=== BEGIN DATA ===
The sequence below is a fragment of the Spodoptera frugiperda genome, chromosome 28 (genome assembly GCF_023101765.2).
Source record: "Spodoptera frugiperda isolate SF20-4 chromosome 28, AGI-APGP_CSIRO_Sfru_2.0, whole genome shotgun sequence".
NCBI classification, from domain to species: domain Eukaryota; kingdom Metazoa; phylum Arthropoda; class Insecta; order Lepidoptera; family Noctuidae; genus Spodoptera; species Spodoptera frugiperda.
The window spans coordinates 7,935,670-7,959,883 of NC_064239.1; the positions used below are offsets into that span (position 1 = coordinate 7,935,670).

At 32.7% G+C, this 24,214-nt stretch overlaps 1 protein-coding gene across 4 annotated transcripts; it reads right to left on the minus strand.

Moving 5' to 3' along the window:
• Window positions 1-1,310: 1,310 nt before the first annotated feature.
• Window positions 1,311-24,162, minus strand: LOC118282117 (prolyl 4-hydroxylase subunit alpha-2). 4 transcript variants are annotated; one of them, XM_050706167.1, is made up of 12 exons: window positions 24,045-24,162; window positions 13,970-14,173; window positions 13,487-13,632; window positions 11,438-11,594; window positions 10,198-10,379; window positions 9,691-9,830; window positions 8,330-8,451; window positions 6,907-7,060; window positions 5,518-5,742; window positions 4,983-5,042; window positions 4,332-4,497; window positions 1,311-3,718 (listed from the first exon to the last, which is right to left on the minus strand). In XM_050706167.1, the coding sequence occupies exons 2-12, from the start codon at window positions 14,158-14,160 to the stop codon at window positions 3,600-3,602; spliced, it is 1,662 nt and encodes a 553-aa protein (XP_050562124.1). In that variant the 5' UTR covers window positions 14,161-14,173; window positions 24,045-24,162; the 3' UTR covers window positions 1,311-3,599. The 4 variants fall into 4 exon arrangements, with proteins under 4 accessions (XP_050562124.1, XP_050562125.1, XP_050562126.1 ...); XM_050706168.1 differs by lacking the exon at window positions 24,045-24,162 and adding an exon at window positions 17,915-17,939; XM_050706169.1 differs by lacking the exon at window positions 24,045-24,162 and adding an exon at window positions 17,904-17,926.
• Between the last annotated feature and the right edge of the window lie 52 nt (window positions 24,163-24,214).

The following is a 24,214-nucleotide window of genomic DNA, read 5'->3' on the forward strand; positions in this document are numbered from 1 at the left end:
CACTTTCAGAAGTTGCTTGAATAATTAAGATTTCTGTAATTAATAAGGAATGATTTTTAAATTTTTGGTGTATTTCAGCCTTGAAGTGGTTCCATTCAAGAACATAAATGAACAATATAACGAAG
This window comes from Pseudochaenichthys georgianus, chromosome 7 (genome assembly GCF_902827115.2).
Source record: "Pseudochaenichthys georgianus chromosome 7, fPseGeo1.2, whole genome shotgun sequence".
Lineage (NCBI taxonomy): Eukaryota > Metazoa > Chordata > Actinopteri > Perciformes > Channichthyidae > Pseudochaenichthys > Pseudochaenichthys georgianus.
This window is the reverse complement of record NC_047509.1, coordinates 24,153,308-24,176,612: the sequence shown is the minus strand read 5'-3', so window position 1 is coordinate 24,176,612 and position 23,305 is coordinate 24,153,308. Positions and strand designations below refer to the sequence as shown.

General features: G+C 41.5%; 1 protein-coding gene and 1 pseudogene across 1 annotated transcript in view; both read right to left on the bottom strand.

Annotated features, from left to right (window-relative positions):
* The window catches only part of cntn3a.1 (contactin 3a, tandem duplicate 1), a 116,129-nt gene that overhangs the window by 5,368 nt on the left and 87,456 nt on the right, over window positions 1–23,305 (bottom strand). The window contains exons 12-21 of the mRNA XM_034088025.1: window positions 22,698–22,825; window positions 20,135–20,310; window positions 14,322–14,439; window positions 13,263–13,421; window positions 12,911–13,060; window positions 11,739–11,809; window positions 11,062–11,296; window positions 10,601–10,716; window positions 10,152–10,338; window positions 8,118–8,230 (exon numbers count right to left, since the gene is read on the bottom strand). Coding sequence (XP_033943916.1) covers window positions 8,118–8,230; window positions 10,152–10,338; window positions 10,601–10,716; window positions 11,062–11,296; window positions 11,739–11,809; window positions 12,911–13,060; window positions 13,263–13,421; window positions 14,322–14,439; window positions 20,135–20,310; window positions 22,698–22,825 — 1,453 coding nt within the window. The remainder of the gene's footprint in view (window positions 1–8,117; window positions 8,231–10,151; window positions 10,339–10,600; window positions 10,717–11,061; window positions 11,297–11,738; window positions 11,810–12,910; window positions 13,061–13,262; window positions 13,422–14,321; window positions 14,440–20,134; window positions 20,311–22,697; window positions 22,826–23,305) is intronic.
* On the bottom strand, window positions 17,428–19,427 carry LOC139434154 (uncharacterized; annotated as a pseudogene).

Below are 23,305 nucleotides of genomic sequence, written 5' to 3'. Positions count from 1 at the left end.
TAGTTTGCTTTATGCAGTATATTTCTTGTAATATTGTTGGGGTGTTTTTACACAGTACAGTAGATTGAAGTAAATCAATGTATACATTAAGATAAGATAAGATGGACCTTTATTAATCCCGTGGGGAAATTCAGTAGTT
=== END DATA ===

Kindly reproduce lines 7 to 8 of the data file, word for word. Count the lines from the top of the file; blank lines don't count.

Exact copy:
• Window positions 1-1,310: 1,310 nt before the first annotated feature.
• Window positions 1,311-24,162, minus strand: LOC118282117 (prolyl 4-hydroxylase subunit alpha-2). 4 transcript variants are annotated; one of them, XM_050706167.1, is made up of 12 exons: window positions 24,045-24,162; window positions 13,970-14,173; window positions 13,487-13,632; window positions 11,438-11,594; window positions 10,198-10,379; window positions 9,691-9,830; window positions 8,330-8,451; window positions 6,907-7,060; window positions 5,518-5,742; window positions 4,983-5,042; window positions 4,332-4,497; window positions 1,311-3,718 (listed from the first exon to the last, which is right to left on the minus strand). In XM_050706167.1, the coding sequence occupies exons 2-12, from the start codon at window positions 14,158-14,160 to the stop codon at window positions 3,600-3,602; spliced, it is 1,662 nt and encodes a 553-aa protein (XP_050562124.1). In that variant the 5' UTR covers window positions 14,161-14,173; window positions 24,045-24,162; the 3' UTR covers window positions 1,311-3,599. The 4 variants fall into 4 exon arrangements, with proteins under 4 accessions (XP_050562124.1, XP_050562125.1, XP_050562126.1 ...); XM_050706168.1 differs by lacking the exon at window positions 24,045-24,162 and adding an exon at window positions 17,915-17,939; XM_050706169.1 differs by lacking the exon at window positions 24,045-24,162 and adding an exon at window positions 17,904-17,926.